According to the most recent WebPT State of Rehab Therapy report, more than half of rehab therapy students expect to graduate with more than $70,000 in debt; however, nearly three in five rehab therapists make $80,000 or less each year. So, students are coming into the field with as much (or more) debt than they’re likely to make in a year, which means they’re setting themselves up for years of financial struggles. And most of us know how all-consuming those struggles can be. Add that to the other challenges facing physical therapists, difficult patients, impossible-to-meet productivity metrics, and never-ending reporting requirements, to name a few, and burnout seems virtually inevitable. And it’s not taking years to set in, either, which means the new generation, the future of our profession, is stalling out before having the opportunity to really contribute to the field (if they even choose this field at all).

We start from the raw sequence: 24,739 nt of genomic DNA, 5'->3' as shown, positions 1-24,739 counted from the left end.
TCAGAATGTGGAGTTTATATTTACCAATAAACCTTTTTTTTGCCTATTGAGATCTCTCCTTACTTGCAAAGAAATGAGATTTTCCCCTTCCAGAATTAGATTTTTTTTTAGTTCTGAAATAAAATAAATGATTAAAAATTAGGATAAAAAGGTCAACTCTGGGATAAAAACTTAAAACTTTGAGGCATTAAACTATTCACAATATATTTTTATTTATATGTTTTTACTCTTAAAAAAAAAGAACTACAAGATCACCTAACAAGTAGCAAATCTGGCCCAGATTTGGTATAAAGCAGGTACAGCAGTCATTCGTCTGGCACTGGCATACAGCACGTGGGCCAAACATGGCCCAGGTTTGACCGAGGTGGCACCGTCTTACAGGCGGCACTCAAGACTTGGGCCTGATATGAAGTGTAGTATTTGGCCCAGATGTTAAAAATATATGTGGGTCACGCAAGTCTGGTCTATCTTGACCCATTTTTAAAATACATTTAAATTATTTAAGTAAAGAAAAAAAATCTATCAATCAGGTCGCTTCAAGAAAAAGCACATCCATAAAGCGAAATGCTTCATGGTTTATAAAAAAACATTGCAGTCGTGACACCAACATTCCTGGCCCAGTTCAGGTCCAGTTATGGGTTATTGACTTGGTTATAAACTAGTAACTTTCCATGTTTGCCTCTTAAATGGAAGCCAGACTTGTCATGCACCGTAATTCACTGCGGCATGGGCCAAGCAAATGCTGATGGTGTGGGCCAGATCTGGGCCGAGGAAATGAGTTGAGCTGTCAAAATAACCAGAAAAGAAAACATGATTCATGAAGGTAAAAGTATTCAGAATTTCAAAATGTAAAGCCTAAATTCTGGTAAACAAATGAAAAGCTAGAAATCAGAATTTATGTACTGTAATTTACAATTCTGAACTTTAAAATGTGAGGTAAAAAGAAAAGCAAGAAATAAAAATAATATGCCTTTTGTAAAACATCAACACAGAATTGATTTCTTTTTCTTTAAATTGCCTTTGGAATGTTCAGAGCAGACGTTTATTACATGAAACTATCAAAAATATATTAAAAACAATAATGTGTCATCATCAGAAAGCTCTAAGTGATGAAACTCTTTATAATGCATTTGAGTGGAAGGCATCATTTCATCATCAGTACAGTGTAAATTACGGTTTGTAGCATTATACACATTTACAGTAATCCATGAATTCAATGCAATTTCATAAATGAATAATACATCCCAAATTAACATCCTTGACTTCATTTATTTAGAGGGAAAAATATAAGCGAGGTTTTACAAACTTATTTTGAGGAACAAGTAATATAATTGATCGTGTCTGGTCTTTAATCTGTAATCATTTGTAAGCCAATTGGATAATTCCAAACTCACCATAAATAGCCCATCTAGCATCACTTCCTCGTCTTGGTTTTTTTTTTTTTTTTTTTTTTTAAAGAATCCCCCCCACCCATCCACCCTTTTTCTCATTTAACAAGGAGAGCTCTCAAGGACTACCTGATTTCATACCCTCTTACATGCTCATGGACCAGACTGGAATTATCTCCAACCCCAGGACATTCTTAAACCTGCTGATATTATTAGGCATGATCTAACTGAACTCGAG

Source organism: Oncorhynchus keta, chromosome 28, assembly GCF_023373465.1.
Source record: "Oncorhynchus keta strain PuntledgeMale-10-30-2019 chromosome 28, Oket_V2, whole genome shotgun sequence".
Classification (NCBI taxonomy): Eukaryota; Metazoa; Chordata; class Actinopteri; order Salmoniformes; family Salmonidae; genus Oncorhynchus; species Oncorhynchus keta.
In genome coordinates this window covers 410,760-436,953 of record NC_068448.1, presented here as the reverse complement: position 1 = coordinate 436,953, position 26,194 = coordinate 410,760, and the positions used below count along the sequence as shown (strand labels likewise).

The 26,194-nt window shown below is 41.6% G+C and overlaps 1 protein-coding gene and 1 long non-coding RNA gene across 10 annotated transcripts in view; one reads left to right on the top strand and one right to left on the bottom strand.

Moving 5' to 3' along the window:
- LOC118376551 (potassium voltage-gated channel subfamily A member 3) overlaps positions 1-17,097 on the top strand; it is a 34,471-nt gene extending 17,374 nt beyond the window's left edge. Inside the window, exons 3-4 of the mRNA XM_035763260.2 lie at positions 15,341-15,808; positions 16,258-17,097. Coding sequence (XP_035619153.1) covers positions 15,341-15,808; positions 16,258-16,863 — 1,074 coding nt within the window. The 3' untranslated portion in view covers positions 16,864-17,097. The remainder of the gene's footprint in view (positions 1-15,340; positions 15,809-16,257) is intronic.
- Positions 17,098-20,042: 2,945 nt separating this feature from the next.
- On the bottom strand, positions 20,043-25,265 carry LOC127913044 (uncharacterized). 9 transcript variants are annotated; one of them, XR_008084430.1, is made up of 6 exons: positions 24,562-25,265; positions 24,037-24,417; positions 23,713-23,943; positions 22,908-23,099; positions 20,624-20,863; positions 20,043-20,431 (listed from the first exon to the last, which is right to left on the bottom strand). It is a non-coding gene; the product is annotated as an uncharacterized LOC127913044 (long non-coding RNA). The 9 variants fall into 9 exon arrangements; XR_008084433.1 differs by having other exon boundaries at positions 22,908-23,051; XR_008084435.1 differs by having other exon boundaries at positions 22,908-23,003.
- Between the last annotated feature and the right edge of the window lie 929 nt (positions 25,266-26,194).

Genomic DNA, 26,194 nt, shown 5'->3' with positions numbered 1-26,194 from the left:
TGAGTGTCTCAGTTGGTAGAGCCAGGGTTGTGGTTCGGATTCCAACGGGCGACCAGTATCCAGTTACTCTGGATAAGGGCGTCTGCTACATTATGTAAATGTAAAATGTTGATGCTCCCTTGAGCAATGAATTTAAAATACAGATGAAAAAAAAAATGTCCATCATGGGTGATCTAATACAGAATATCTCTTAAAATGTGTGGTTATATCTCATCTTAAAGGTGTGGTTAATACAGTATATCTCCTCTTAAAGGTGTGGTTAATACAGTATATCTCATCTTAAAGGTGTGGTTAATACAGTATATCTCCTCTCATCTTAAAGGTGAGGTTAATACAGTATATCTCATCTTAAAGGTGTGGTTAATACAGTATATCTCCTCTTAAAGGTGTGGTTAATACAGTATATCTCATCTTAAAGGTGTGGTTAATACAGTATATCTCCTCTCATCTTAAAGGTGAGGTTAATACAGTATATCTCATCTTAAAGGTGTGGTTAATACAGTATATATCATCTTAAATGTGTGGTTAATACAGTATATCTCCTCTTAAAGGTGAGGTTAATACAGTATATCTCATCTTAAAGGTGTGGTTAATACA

I wish I could solve the student debt crisis in a blog post, but unfortunately, that’s just not going to happen. That said, there are things we can do as leaders in this industry (and in physical therapy academia) to advocate for change and make the path a little easier for the next generation, and that starts with understanding the current landscape and its impact on new hires and young professionals. During the survey, we asked therapy students what they’re looking for in a job, and most of them said they’re seeking income stability first, and a good salary and benefits second. That’s good news for clinics that may be better able to provide income stability and a competitive benefits package more readily than a high entry-level salary. If you can make it work, I also highly recommend offering student loan payoff assistance as part of your benefits package. It can be a strong differentiator to appeal to indebted new grads, not to mention a great retention tool. And don’t forget to prioritize your company’s culture (more on that in a bit). Creating a healthy, supportive place to work can be incredibly helpful for your employees’ mental and emotional well-being, especially as they dig themselves out of financial debt.